The first results from the most costly experiment ever conducted in space have begun to unravel one of the universe's greatest mysteries.
The £1.32 billion Alpha Magnetic Spectrometer (AMS), attached to the outside of the International Space Station, is designed to shed light on the nature of dark matter.
Making up around 26% of the universe, this is the mysterious "stuff" that cannot be seen or detected directly but which binds the cosmos together.
Until now scientists have only been able to theorise the existence of dark matter. Its ghostly presence around galaxies exerts a gravitational effect that can be measured, but what it is made of is still a matter of speculation.
The AMS results announced by the American space agency Nasa show it has made detections consistent with dark matter colliding with itself and 'annihilating' - the so-called "smoking gun" of dark matter.
But scientists stressed that there was a long way to go before the evidence could be considered definitive.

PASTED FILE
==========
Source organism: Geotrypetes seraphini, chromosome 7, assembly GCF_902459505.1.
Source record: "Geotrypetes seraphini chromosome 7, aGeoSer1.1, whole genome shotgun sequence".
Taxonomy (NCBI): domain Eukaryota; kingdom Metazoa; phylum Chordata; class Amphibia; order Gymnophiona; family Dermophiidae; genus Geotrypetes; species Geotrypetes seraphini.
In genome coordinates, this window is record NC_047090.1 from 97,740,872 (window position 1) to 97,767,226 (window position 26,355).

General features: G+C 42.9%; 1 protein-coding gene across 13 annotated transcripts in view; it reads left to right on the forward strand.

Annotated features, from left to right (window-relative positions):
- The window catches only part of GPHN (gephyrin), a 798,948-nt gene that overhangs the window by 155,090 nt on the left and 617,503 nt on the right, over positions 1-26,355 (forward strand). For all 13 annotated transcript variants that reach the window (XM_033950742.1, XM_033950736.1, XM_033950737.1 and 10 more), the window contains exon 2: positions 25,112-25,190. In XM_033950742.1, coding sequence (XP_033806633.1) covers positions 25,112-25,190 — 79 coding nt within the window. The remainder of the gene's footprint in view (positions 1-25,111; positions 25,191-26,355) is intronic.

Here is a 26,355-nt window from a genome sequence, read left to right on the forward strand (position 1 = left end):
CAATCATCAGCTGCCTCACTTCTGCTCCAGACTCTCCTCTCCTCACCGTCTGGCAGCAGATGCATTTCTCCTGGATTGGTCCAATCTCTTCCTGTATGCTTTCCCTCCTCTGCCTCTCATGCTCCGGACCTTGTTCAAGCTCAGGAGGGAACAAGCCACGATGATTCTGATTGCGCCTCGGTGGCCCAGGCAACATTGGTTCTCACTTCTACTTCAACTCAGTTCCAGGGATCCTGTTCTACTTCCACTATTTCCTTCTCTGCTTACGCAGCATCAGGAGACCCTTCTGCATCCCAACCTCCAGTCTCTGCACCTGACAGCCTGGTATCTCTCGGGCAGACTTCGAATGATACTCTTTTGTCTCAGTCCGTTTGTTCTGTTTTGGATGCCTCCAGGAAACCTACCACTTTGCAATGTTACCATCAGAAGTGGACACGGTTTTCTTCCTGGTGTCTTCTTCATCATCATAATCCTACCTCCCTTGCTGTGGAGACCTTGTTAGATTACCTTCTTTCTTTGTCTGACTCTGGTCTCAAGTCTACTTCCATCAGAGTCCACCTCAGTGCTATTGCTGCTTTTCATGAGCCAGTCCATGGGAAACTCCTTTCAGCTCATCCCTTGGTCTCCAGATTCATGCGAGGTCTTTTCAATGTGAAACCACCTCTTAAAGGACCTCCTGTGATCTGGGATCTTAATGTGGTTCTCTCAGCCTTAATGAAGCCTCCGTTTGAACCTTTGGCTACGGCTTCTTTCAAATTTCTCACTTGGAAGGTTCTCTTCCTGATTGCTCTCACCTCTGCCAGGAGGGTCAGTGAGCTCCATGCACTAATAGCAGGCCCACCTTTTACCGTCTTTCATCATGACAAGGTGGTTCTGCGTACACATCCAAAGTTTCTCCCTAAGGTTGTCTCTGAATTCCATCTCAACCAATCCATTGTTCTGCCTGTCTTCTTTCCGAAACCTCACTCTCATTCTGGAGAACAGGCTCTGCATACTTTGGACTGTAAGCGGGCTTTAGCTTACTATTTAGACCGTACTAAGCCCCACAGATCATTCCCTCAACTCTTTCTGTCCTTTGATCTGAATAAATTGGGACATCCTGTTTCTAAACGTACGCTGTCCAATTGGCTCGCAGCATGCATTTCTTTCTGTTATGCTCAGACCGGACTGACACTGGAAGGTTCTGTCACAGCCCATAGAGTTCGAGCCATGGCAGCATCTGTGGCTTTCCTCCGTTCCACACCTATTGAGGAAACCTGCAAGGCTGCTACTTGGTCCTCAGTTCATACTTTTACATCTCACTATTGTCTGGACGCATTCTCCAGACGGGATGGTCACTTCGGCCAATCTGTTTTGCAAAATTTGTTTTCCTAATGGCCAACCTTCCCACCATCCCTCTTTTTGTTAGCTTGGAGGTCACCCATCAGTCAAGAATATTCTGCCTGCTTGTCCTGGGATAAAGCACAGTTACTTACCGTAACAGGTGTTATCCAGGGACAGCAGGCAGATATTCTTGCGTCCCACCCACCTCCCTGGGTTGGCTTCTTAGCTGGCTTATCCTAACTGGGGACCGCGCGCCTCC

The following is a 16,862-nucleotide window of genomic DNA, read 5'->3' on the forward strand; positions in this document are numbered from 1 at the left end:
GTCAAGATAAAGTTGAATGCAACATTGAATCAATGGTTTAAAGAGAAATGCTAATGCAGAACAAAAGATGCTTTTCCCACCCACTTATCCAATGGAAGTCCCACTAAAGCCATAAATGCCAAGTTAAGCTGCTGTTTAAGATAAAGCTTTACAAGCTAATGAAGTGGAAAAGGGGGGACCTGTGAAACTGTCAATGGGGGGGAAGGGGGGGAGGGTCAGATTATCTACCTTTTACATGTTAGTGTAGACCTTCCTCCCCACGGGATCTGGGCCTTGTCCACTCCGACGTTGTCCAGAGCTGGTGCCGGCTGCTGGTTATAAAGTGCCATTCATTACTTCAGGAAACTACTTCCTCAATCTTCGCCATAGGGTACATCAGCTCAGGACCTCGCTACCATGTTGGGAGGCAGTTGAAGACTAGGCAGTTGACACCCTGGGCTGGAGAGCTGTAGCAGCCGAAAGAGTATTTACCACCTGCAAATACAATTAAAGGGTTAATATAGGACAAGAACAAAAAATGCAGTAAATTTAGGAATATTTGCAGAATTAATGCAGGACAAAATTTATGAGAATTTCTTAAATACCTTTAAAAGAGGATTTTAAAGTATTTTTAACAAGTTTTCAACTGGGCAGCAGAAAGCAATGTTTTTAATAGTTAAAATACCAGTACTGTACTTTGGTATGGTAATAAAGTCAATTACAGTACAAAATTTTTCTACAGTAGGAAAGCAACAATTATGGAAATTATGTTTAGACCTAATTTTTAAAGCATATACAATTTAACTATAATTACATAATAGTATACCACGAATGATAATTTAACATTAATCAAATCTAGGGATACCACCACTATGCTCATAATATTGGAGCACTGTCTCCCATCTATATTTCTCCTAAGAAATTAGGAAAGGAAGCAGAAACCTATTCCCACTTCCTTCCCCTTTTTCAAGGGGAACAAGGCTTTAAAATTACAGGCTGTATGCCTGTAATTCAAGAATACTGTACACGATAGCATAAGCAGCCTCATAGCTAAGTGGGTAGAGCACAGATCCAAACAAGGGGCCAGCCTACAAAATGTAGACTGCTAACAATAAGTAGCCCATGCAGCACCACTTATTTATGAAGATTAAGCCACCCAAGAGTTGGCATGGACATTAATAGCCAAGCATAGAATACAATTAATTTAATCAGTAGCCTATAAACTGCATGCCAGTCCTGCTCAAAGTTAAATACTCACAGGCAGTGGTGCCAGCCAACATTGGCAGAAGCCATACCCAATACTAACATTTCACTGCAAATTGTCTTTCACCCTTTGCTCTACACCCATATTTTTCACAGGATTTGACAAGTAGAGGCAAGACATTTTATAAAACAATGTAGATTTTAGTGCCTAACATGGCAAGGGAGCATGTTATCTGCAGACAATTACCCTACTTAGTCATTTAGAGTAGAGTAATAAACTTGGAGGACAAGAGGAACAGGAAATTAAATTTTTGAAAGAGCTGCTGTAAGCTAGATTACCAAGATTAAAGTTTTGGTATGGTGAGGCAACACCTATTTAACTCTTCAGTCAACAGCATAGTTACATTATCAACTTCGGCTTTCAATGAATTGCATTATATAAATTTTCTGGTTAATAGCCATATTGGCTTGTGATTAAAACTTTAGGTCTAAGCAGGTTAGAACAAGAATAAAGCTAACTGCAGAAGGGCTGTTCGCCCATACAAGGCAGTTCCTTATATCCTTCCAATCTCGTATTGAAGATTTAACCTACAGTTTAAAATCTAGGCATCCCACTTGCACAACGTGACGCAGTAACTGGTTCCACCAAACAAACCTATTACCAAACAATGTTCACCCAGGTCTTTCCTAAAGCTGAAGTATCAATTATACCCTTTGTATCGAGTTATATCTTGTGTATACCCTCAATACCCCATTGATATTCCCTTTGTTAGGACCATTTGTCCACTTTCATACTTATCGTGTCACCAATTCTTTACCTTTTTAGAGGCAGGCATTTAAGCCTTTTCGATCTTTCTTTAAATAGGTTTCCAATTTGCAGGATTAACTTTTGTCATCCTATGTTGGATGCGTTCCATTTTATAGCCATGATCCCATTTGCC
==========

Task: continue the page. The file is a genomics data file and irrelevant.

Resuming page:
"It could take a few more years," AMS spokesperson Roberto Battiston told the BBC.
The evidence relates to the leading theory that dark matter is composed of exotic particles known as Wimps (weakly interacting massive particles).
If Wimps exist, they would annihilate each other when they collide to release electrons and their antimatter equivalent, positrons.
It is these electrons and positrons left behind by dark matter collisions that AMS is looking for. By analysing the ratio of positrons to electrons and measuring the energy of the particles, scientists hope to find the first solid clues to the nature of dark matter.
A rise in the positron energy followed by a dramatic fall would provide tantalising evidence of Wimp collisions.
Another telling sign would be the direction the positrons are coming from. If they are generated by dark matter, they should be spread evenly through space. But if they are created by a normal process, such as an exploding star, they would originate from a single direction.
The seven ton AMS was installed on the International Space Station in May 2011 and since then has been collecting data from millions of light years beyond our galaxy, the Milky Way.
So far it has detected more than 25 billion particle events, sifting the information at a rate of seven gigabits a second around the clock.
Ordinary matter, the kind that makes up stars, planets and ourselves, only accounts for about 4% of the universe, scientists believe. The remaining 70% of the cosmos is thought to consist of dark energy, an even bigger enigma than dark matter, which appears to be driving galaxies apart at an accelerating rate.Suggest a correction